Tags: safety | trade | investors | treasurys

Why Seek a Safety Trade and Is It Broken? Continued Volatility in Treasurys

By    |   Monday, 04 May 2015 05:48 AM

In today’s first clip, David Seaburg of Cowen and Stacey Gilbert of Susquehanna spoke with Mandy Drury of CNBC late Friday about how investors who are looking for greater safety in their portfolios should respond to the poor performance of utilities, the traditional haven for such investors.

Drury asked, “If you’re worried about stocks, where do you hide?”

Seaburg responded that the safety trade isn’t broken, but it’s not working as well as it used to due to dollar issues and the potential for interest rate increases. He recommended small cap stocks, including small-cap financials. This writer would point out that small-cap stocks raise an issue of liquidity for one looking for safety. Gilbert pointed out that options are a cheap source of protection if one is going to buy financials, because they aren’t pricing in much risk. This writer would not that some commentators would say there is little need to seek safety or protection, because the authorities are sponsoring this market and investors benefit from the “Yellen put.”

Lichtenstein sees Treasury trading as unusually volatile in light of expectations of interest rate increases that the market sees as inevitable, even if the Fed doesn’t act next month. He added that, “The volatility that we’ve seen over the last few months now has really become the norm relative to what we had seen in years past, so there’s a lot of interest, a lot of focus, and a lot of attention being drawn to these markets.” He sees “more downside pressure ahead” that no one would want to get in front of. This writer would add that Lichtenstein’s observations are evidence that the Fed may not be able to deliver a neat adjustment to higher rates if it ever does decide to raise them.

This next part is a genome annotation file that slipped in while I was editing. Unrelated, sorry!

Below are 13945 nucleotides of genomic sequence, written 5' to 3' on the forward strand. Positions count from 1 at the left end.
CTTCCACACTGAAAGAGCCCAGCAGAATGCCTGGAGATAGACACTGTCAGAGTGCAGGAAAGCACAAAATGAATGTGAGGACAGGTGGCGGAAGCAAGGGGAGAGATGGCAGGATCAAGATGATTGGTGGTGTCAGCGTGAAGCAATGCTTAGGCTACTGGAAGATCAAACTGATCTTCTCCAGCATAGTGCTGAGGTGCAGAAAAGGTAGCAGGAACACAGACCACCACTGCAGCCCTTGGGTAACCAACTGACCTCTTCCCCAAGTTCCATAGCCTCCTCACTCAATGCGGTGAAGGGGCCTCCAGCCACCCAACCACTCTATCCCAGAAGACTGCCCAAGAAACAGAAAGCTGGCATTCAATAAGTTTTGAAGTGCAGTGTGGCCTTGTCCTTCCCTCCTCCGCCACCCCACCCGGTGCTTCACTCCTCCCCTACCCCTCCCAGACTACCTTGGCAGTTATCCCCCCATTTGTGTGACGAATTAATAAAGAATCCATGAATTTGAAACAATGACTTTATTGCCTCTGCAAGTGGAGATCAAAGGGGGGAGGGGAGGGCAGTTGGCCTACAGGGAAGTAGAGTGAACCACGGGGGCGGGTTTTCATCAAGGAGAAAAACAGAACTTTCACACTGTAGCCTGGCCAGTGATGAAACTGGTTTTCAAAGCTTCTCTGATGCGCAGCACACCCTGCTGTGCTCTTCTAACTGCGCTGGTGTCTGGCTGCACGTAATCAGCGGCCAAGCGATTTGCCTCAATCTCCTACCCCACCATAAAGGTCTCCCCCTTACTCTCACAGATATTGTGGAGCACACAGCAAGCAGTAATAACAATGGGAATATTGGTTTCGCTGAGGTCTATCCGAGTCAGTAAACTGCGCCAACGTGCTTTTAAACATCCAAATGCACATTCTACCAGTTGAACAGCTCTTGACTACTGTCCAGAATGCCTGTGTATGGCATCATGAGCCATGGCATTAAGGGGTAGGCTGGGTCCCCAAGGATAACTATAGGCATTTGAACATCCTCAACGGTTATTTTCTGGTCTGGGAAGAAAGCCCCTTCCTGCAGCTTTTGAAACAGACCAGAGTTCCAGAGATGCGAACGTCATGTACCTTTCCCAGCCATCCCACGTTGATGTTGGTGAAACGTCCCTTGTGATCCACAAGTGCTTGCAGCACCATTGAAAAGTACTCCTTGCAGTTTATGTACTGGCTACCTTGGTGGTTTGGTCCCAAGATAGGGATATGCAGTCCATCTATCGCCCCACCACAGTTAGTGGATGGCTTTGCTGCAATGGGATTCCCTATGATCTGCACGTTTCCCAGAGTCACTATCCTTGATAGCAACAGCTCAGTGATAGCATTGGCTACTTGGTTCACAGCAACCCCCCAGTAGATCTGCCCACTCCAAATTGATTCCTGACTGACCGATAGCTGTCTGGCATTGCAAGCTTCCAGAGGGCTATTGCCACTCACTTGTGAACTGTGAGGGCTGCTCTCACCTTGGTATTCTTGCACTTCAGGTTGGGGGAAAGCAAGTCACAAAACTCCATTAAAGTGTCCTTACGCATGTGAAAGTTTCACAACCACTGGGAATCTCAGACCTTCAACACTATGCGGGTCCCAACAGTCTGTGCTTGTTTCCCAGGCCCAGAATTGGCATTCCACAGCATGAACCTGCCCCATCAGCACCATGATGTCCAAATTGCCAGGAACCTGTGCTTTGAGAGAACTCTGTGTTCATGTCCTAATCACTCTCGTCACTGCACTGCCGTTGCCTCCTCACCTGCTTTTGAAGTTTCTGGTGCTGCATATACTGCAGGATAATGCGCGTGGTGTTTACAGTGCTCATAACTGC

Ann alternative view on the issue of portfolio risk was presented by Ken Kamen, President of Mercadien Asset Management. He warned, as Carl Icahn has been doing, that investors who have sought yield in junk bonds are taking more risk than they realize. Kamen defended utility stocks and suggested investors not worry too much about the Fed, that the economy will perform better once “normalized rates” are in place.

(Video for the safety trade clip can be found here; for the Lichtenstein clip; here, Kamen’s remarks on yield are here.)

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Robert-Feinberg
In today’s first clip, David Seaburg of Cowen and Stacey Gilbert of Susquehanna spoke with Mandy Drury of CNBC late Friday about how investors who are looking for greater safety in their portfolios should respond to the poor performance of utilities, the traditional haven for such investors.
safety, trade, investors, treasurys
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2015-48-04
Monday, 04 May 2015 05:48 AM
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